Tips for Daily Bike Commuting

Tips for Daily Bike Commuting

"This time allows me to get my head right and ready for the day ahead – I feel I’m better able to roll with things if I’ve biked, run or walked and this, in turn, makes me happier and better at my job; and on the way home, time to unwind from whatever the day brought."

You CAN commute without your car! I’m not saying it’s easy (because anything worth it isn’t), but it provides a life benefit TRI-fecta! It provides an effective, environmentally sound, and fun transportation while also providing built-in exercise (training in a sense), and outdoor exposure.

It takes planning (it’s more feasible in some cities and situations than others) but if you make a commitment to the planet and your health, you can be a bike (or run, walk, public transit or a combination of the above) commuter! In this post I’ll explain how a perpetually tired, late, and always schlepping girl still makes it work.

First off, for me, non-personal automobile commuting (biking, running, walking and the rare public transit modality) is a way of life. This had become habit for me early in life because I’ve been doing it long before I drove or even had a car. As a kid, I grew up riding my bike to the pool, the market, picnics, and friends’ houses. Nearly every Sunday I would ride to my grandmother’s house for dinner. As I got a little older, even though I went to school outside of my town, I started riding to school whenever possible. For me riding was freedom and even though I probably didn’t appreciate it as such then, I still knew I loved it. In college and graduate school, I rode everywhere and avoided costly university campus and town parking permits and the challenges that go along with it. Regardless, it was in essence immersion therapy and bike commuting certainly became ingrained in me; and I recognize that this eliminated the hurdle that starting this lifestyle may pose for others. Now in “real life”, bike and slightly less frequently, run commuting is still transportation and freedom for me, but also my daily solace – on the way to work (or errands or dinner, etc.). This time allows me to get my head right and ready for the day ahead – I feel I’m better able to roll with things if I’ve biked, run or walked and this, in turn, makes me happier and better at my job; and on the way home, time to unwind from whatever the day brought. In the meantime, if I don’t end up with time or energy for a workout, I at least feel good that I got some exercise and reduced my carbon footprint too!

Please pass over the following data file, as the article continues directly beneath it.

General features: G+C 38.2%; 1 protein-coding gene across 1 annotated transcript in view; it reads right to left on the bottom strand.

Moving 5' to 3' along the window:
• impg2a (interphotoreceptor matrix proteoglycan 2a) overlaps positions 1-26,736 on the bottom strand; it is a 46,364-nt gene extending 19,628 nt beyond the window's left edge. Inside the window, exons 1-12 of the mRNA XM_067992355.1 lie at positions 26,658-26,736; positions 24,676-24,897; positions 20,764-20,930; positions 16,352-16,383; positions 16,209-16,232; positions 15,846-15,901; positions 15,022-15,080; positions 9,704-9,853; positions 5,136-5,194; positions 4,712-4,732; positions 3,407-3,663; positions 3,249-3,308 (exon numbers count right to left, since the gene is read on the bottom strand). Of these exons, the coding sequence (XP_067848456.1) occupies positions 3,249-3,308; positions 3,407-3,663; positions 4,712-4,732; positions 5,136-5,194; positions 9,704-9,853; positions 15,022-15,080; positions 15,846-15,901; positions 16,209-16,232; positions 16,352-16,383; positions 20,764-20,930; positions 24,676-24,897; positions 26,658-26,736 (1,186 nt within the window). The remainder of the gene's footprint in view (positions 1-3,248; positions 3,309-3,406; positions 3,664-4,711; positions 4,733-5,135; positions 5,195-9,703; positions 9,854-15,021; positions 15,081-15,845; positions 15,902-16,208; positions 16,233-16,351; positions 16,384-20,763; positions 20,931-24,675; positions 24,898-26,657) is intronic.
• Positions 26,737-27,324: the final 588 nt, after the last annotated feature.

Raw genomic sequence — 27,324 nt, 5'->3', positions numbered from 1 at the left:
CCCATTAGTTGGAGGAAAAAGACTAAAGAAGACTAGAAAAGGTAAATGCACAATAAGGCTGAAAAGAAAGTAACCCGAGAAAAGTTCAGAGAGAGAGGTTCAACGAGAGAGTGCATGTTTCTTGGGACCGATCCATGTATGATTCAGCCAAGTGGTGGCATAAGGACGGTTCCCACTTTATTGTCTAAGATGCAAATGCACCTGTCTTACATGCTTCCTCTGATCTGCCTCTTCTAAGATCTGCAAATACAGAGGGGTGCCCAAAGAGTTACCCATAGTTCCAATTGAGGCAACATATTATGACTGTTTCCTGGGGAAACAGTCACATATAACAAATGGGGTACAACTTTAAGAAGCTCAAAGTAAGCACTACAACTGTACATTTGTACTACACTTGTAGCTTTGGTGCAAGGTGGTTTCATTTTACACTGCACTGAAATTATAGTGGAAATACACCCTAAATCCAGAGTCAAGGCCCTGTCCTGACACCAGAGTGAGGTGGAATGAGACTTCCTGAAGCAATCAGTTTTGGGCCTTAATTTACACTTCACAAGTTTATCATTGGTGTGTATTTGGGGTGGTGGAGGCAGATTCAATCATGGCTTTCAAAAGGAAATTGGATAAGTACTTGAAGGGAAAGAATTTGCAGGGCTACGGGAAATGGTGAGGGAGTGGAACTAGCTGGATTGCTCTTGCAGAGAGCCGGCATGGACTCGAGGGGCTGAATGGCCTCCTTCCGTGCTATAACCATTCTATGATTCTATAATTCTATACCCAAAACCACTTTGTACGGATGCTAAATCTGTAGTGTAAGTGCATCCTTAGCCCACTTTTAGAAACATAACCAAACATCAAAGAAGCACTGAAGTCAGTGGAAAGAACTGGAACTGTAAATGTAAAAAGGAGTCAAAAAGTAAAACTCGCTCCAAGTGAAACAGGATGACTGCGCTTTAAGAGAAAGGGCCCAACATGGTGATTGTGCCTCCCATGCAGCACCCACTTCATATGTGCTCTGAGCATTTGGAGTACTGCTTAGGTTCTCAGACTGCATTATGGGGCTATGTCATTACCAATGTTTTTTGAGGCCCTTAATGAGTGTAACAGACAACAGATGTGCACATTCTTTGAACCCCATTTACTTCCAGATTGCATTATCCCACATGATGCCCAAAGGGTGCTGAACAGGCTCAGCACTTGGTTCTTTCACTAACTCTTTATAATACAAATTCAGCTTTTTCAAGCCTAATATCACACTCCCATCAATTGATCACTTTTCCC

First off, commit to doing it. Then get organized and PLAN! If commuting to work (or to run an errand, etc.), consider your entire day (the task/goal and all its parts) and make sure you have...

For biking, a “tuned” / serviced (commuter?) bike (with appropriate wheels and tires, possibly an extra tube, maybe a hand pump, functional shifting, and BRAKES, maybe fenders?, etc.), helmet, (sun)glasses, commuter-friendly (bike) shoes and clothing (including rain gear (see below)), a bike LOCK, LIGHTS and maybe bags (see below)

Your work clothes (if you’re not riding in them) including undies, socks, shoes, jewelry(?) – I either carry this daily with my “work stuff” below or when I’m really on top of things (especially if I’ll be run commuting not biking where a bigger pack is more challenging to transport), I’ll take a week’s worth of work clothes (and meals, etc.) to work ahead of time (over the weekend or the first day of the week) and then not have to think about it or carry them again until the week is done. It’s kind of like meal prepping and we all know how that can be work but also rewarding later!